Does your mental health have an impact on your IBS? Does being stressed and anxious trigger a flare up? And, if so, how can you better manage it? In this post for Mental Health Awareness Week (13-19 May) we explain more.

IBS is closely linked with stress and anxiety. It can fluctuate according to the stresses and changes in your life. Research studies have shown a link between higher stress and anxiety and increased IBS. This is often made worse when people are anxious about having a flare up.

“Your gut and your stress levels are inextricably linked,” says Dr Smale, gastroenterologist and medical adviser to The IBS Network. “In fact, the gut is the organ with the greatest number of nerve cells in the body, even more than the brain and we know the gut has the greatest quantity of serotonin within it which is the neurotransmitter we associate with mood and happiness.

“So you can imagine if your gut is going awry, those feelings will influence your emotions and vice versa. That’s why we see a lot of depression, anxiety and mood issues in people with gut problems – but we rarely know which came first, the mood problems or the gut issues, they both impact each other.”

So what can you do to reduce stress and anxiety?
People deal with stress in different ways. It’s important to find something that works for you, whether that’s reading, running, or doing a yoga class.

We asked our members what works for them. Answers included relaxing with a hot water bottle, gardening, reading, listening to music, walking the dog, and mindfulness classes.

Find time to relax

Whatever you choose try to incorporate it into your daily routine. This is one of the most effective ways to stop stress from gradually increasing until it becomes a problem.

Keep a Wellness Diary

We’ve designed a wellness diary to help you better understand your IBS symptoms and triggers. The 12-week diary helps you to think about food and mood. You can note how you are feeling and what you are eating, which will help you to identify any patterns that emerge. Having worked through the diary you will be able to share the information with your healthcare professional and together discuss any patterns.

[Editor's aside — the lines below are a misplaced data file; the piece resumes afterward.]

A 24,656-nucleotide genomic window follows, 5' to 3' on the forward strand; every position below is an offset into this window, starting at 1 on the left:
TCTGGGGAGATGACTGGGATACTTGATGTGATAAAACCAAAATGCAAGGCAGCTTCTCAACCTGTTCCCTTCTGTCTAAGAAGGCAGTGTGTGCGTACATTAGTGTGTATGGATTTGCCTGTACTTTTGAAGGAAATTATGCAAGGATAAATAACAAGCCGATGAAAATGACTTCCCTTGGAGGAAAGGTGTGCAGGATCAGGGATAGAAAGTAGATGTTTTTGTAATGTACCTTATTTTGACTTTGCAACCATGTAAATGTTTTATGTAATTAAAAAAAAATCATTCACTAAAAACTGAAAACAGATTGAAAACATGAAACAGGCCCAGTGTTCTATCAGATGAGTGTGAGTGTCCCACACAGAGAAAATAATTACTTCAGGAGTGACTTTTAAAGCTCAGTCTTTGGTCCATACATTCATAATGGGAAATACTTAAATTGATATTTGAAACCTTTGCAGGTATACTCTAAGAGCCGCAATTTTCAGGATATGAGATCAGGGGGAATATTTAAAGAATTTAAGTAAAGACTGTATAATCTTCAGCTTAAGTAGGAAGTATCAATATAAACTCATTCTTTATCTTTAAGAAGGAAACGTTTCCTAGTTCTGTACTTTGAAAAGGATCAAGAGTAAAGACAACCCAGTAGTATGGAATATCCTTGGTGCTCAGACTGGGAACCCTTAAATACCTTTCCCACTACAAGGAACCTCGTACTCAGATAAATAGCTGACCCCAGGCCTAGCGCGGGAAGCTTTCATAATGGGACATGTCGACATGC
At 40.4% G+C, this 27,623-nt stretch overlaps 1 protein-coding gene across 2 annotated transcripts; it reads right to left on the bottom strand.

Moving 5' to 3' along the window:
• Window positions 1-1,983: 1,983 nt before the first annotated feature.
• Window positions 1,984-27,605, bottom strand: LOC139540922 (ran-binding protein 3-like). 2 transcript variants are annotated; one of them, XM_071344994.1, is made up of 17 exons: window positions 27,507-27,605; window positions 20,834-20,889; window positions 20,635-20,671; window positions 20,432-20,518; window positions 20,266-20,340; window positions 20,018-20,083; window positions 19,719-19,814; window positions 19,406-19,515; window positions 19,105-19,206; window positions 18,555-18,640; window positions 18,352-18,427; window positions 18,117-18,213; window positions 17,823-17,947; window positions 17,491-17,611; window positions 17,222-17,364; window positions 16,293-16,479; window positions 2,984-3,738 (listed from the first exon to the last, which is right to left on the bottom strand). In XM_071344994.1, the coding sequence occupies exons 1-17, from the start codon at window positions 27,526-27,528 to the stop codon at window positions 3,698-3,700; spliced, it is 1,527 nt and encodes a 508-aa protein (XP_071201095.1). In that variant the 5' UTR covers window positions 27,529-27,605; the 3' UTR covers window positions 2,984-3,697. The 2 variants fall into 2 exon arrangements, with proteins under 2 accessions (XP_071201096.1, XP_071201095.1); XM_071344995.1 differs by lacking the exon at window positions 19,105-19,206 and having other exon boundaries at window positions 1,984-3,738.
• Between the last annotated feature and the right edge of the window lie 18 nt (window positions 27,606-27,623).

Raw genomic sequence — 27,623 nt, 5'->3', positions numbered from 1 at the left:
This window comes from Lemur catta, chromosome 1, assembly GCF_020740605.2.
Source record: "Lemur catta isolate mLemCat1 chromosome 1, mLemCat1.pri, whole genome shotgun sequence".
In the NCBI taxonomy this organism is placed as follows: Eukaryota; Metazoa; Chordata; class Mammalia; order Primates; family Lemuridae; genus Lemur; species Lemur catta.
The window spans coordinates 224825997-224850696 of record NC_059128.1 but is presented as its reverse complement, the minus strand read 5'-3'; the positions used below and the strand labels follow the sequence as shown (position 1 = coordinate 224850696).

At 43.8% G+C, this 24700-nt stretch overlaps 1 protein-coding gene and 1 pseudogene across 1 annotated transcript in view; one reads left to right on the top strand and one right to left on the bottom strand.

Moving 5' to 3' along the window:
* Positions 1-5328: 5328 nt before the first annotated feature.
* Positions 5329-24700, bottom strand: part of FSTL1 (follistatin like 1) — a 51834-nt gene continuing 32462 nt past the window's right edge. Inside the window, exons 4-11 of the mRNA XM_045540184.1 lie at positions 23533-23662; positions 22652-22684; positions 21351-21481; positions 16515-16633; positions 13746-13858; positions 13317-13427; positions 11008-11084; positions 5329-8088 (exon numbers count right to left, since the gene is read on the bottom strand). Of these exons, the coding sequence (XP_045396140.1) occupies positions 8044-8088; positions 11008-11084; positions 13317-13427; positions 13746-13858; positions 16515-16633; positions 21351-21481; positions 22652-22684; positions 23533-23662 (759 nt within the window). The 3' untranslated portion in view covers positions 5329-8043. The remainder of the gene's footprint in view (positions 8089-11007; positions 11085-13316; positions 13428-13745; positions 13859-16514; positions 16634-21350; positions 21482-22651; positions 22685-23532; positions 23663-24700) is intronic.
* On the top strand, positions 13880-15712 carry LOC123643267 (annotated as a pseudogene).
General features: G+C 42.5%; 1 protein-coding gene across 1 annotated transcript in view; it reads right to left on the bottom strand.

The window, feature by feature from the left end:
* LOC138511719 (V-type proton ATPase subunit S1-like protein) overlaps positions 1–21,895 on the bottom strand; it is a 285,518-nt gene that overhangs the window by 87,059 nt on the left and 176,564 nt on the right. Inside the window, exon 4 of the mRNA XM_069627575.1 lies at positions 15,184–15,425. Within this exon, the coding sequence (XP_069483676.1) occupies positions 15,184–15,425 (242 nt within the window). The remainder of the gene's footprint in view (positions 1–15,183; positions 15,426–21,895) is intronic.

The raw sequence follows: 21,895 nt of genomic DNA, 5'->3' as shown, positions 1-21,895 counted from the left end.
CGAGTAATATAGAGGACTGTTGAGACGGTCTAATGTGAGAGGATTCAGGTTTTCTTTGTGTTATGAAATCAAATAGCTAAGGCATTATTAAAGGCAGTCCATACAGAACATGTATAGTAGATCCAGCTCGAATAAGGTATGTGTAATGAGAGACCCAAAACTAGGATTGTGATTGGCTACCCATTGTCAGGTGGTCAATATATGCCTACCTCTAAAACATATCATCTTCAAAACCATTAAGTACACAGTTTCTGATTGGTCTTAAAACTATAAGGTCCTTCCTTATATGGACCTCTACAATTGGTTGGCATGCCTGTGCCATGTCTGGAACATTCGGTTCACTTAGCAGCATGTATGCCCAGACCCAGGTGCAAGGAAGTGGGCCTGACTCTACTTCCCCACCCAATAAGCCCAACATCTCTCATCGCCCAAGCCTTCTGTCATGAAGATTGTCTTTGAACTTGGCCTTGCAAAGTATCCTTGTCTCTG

Improve your sleep routine

Dr Smale says a number of lifestyle factors can influence the way our guts function. He suggests starting by looking at your sleep routine

“Lots of people sleep poorly, and that has a significant impact on the way your bowels function. It’s all very well me saying you just need to get eight hours of sleep every night, because in reality that is really difficult.

“Getting enough sleep is difficult for a number of reasons, such as having busy lives or because when we go to bed we don’t always have the best sleep hygiene or bedtime routine, meaning the quality of our sleep isn’t always that good.”

To help make sure you get a good night’s sleep try to go to bed at the same time each night and avoid bright lights, including your mobile phone, before bed.

Include exercise into your daily life

Daily exercise can be very effective in helping with IBS symptoms such as flatulence, bloating and constipation.

Dr Smale says: “The NICE (The National Institute for Health and Care Excellence) guidance, suggests that we should all be doing 150 minutes of regular exercise weekly. Exercise that gets you out of breath such as jogging or speed walking at intensity done for half an hour a few times a week helps both bowel function and heart rate.”

Exercises could include swimming, running, cycling, walking, and going to the gym.

“Exercise is good for IBS for a number of reasons as firstly it has effects on gut motility and function. Plus, the more exercise you do the better you will sleep which has positive benefits on the way our brains and our guts both communicate with each other.

“Exercise also helps to establish those normal patterns and normal function, both in terms of our brains and in terms of our guts.”

Any questions?
If you would like to speak to one of The IBS Network’s healthcare specialists, members can submit questions through ‘Ask the Experts’ or call our IBS helpline. More information available here.